Squads of butterflies would fly in, sip nectar from flowers, search or reconnoiter. We’re in Traci’s Kelso Swamp on an early September morning, Southwestern Pennsylvania. Minutes later they’d be . . . gone. Gone where? Who knows?
Search as you might, there’d be no butterflies to be seen for some 10 to 15 minutes. That’s when you start noticing the other residents at the swamp’s edge. Most memorable were those Black and Yellow Argiopes, the huge garden spiders that build their webs 2-4 feet across from one plant to another. We had laughed days before, when I reported to blog readers that the web ‘silk’ of Georgia’s southern argiopes tasted exactly like the silk of these Allegheny county spiders.
It is difficult to capture a good photograph of one of these argiopes. This one had ensnared prey on its web. She was headed over to it once again, to feed, tend or check the permanence of this capture. Ok, I had a lull in my wingedbeauty butterfly photography action, and Ms. Argiope was a looker. I could get into a good position for myself. Let’s see what we can do here.
Argiopes are native, handsome, and remind us of the need for preparation, dedication and patience. Much as it pains viewers to see these spiders at their work, it is vital for insect population dynamics.
I saw Star Wars 7, the one that just came out. As I recover from that experience, Argiopes kind of make sense.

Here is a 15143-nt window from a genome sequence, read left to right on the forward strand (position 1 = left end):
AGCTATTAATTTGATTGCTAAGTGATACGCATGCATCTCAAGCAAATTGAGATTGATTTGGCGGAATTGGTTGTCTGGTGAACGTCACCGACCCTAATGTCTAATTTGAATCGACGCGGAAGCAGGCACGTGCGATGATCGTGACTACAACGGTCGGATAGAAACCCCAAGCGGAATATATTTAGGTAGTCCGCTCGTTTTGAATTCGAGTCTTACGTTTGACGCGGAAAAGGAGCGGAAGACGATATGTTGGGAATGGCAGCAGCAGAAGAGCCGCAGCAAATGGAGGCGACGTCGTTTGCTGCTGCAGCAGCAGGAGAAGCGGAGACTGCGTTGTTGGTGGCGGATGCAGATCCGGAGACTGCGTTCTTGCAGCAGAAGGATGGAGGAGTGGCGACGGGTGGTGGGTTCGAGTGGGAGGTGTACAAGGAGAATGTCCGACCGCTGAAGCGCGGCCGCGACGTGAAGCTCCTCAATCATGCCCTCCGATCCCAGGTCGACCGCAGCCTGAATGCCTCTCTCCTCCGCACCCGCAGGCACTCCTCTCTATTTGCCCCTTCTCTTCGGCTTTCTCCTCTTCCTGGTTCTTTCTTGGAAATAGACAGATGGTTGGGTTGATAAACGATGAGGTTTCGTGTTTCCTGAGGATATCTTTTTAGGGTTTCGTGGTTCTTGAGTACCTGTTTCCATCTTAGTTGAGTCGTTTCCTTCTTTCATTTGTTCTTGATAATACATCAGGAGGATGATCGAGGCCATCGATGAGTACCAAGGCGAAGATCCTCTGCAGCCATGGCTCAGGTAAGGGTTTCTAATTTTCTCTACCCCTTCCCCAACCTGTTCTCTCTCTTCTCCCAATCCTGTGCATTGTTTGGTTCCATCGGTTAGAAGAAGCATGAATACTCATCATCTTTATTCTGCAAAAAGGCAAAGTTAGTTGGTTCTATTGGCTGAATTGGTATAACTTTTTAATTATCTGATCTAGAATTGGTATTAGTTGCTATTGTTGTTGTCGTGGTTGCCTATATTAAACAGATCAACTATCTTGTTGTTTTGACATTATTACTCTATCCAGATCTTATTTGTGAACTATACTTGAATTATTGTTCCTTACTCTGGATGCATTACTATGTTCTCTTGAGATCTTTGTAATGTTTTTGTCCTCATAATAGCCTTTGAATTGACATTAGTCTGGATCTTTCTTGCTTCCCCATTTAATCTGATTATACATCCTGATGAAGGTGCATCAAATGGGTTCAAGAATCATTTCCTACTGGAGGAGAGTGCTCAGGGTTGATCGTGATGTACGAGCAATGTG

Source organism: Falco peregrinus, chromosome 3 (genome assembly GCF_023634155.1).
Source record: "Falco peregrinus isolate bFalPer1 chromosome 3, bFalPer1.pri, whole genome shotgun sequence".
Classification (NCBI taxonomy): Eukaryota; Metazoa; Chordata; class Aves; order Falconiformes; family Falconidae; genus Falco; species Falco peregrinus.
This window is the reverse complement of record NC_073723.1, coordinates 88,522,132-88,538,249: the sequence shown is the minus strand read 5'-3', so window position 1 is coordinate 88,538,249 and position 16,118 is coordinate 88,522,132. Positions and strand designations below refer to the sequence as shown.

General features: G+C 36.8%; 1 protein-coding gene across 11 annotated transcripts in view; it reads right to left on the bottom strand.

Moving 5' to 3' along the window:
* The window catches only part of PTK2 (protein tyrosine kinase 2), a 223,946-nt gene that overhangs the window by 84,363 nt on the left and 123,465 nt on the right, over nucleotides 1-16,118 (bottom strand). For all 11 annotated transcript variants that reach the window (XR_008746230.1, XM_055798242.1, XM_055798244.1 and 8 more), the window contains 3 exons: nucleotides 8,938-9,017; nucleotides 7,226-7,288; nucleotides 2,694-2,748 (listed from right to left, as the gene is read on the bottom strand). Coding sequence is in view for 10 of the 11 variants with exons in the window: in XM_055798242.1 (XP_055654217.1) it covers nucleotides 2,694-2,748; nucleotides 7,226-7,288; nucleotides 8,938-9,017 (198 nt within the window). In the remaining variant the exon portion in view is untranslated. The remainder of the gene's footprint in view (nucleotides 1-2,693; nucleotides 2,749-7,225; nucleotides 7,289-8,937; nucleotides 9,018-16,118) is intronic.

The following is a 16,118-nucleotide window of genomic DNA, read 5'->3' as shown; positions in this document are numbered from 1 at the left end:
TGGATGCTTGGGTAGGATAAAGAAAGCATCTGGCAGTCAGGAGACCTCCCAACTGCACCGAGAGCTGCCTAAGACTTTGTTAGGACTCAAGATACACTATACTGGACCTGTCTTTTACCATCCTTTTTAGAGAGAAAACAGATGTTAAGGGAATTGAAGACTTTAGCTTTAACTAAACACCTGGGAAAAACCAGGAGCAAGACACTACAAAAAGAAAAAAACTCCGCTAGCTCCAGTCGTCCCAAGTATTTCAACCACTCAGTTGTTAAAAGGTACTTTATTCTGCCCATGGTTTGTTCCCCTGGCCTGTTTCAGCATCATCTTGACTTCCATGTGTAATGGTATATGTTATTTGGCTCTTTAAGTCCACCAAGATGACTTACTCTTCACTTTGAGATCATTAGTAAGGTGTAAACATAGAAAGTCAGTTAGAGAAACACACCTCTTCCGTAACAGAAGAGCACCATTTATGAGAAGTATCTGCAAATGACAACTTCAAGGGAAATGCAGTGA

One thought on “Argiope Fills a Lull”
This is has been my favorite spider for many many years. I have spent hours just watching the females build and repair webs. I am not at all keen about spiders in the house, but this colorful garden spider is always welcome in my meadows and wild gardens. They are rather shy for such a large spider and they are notat all keen on me invading their home either. The few that have coaxed onto my hand or arm and will not stay there long, dropping to the ground and hiding in litter until you back away.
I once watched a “nest” of hatching Argiopes emerging, and they were such adorable little mini me’s”(Austin Power’s movie. The cocoon is made in the fall, winters over, and the spiderlings emerge in the Spring. There can as many a thousand babies in one egg sack. They look like a minuscule swarm off bumble bees. Some stay near the sack for a day or two, but the majority of them exude a thin strand of silk and drift off into the wind. And if you are very lucky, one or two pairs may stay in the meadow and you can watch the cycle start again new.
And do not even get me started on the zig zag zipper they make in their tidy 2 ft webs . . . . . . . .
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